David Blamey, Brad Haylock (eds.): Distributed (2018)

22 June 2018, dusan

“The power of knowledge lies not only in generating ideas, but also in controlling their dispersion. For those who would seek to influence others, the dissemination of ideas is paramount. For those looking to protect the fruits of intellectual labor for reasons of profit or ethics, distribution is something to control. Either way, distribution is a key concern across the spectrum of cultural production, particularly at a time when digital networks have facilitated an unprecedented access to audiences.

Bringing together contributors from a variety of backgrounds, Distributed presents the act of distribution as a subject of significant social and economic importance and argues that it merits serious creative consideration. From the attention-seeking impulse of the “influencer” to the democratization of art via books, performances, videos or sound, the increased urge to disseminate is explored here as an elemental phenomenon of our time.”

Texts by Ahmed Ansari, Stuart Bertolotti-Bailey, Justin Clemens, Alex Coles, Jonathan Lindley, Neil Cummings, Arnaud Desjardin, Markus Miessen, Sean Dockray & Benjamin Forster, Billie Muraben, Patricia Reed, Adrian Shaughnessy, Freek Lomme, Eva Weinmayr, et al.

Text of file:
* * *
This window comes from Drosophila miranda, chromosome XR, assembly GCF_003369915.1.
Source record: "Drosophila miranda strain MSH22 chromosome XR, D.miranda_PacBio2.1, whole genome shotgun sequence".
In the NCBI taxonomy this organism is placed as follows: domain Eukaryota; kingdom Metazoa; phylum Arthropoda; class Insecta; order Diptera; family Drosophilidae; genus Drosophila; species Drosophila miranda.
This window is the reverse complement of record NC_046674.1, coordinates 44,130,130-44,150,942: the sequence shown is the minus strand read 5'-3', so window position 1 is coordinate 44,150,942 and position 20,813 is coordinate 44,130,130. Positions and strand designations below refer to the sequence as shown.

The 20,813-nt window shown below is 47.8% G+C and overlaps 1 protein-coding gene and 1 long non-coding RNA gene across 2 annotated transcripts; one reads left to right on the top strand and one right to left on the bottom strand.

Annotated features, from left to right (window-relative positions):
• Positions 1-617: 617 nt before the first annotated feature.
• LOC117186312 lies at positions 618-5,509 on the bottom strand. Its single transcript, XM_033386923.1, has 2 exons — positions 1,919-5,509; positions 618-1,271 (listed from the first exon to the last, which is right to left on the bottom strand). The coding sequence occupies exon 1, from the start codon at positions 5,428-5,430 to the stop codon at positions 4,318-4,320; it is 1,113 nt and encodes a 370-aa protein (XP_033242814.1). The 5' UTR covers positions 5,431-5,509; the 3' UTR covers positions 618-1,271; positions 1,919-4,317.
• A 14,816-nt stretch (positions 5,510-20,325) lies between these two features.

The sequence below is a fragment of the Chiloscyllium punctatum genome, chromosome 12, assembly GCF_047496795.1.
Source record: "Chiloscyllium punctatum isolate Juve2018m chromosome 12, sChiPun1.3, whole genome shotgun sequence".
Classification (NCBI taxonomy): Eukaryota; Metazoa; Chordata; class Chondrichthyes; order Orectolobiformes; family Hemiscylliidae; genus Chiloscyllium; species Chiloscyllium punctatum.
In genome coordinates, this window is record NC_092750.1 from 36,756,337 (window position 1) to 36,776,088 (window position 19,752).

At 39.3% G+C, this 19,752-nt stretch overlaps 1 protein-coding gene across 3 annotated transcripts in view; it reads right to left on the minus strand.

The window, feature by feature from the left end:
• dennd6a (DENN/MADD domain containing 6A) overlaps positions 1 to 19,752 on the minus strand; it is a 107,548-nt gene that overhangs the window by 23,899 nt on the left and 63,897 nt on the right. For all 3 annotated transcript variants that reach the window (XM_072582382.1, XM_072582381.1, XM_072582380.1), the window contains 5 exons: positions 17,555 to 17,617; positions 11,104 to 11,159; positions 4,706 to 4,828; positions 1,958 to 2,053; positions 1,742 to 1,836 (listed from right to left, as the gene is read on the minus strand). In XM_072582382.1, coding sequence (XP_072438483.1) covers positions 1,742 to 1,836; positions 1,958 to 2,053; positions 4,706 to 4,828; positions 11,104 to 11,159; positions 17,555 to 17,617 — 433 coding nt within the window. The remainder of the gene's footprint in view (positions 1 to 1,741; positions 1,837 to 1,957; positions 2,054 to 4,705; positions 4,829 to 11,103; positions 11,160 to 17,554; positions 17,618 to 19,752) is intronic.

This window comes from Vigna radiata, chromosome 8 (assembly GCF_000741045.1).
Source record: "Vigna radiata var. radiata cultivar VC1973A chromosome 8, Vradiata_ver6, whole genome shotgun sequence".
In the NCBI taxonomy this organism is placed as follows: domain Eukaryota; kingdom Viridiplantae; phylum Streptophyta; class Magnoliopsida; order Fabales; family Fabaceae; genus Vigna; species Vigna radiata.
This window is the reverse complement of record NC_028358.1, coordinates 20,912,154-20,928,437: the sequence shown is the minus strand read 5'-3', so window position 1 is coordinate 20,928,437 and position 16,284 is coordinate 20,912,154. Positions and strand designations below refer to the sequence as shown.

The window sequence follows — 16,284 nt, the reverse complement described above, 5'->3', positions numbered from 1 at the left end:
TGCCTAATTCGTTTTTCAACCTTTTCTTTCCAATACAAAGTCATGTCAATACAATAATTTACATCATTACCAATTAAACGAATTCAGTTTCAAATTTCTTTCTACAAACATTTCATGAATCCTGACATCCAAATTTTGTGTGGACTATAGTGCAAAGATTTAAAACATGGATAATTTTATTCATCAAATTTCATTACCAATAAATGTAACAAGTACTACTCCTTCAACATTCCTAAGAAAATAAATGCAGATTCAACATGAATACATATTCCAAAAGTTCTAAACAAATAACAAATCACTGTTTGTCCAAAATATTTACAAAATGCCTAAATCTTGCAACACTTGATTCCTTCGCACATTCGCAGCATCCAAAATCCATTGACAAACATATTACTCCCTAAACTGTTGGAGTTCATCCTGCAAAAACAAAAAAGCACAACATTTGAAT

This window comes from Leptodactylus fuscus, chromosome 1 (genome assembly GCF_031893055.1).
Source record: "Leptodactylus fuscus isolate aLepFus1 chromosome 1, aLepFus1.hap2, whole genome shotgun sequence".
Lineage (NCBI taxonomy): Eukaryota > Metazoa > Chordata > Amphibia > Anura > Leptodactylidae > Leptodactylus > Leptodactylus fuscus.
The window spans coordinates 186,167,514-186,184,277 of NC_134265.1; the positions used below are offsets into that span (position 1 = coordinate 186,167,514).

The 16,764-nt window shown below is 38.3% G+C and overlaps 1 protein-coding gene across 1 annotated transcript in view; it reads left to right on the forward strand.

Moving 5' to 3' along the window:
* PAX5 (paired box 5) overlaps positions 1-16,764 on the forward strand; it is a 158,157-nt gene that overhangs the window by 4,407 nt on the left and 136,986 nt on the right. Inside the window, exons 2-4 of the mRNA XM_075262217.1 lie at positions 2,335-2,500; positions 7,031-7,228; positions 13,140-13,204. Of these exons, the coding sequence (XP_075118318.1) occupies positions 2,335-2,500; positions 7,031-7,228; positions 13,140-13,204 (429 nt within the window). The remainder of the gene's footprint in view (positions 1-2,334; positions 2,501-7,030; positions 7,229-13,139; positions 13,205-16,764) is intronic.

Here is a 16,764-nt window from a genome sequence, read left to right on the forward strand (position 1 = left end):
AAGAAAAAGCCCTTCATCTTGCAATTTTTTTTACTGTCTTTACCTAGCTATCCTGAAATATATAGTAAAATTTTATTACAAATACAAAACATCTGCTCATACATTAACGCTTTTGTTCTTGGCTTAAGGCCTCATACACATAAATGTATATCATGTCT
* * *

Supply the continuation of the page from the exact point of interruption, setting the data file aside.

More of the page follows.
Publisher Open Editions, London, 2018
ISBN 9780949004093
252 pages



Fibreculture Journal 1-15 (2003-2009)

7 April 2010, dusan

Fibreculture Journal is a peer reviewed international journal that explores the issues and ideas of concern and interest to both the Fibreculture network and wider social formations. The journal encourages critical and speculative interventions in the debate and discussions concerning information and communication technologies and their policy frameworks, network cultures and their informational logic, new media forms and their deployment, and the possibilities of socio-technical invention and sustainability. Other broad topics of interest include the cultural contexts, philosophy and politics of information and creative industries; national and international strategies for innovation, research and development; education; media and culture, and new media arts.

What Now? : The Imprecise and Disagreeable Aesthetics of Remix
Fibreculture 15, 2009
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Web 2.0: Before, During and After the Event
Fibreculture 14, 2009
Edited by Darren Tofts and Christian McCrea
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After Convergence: What Connects?
Fibreculture 13, 2008
Edited by Caroline Bassett, Maren Hartmann, Kate O’Riordan
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Models, Metamodels and Contemporary Media
Fibreculture 12, 2008
Edited by Gary Genosko and Andrew Murphie
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The Futures of Digital Media Arts and Culture
Fibreculture 11, 2008
Edited by Andrew Hutchison and Ingrid Richardson
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New Media, Networks and New Pedagogies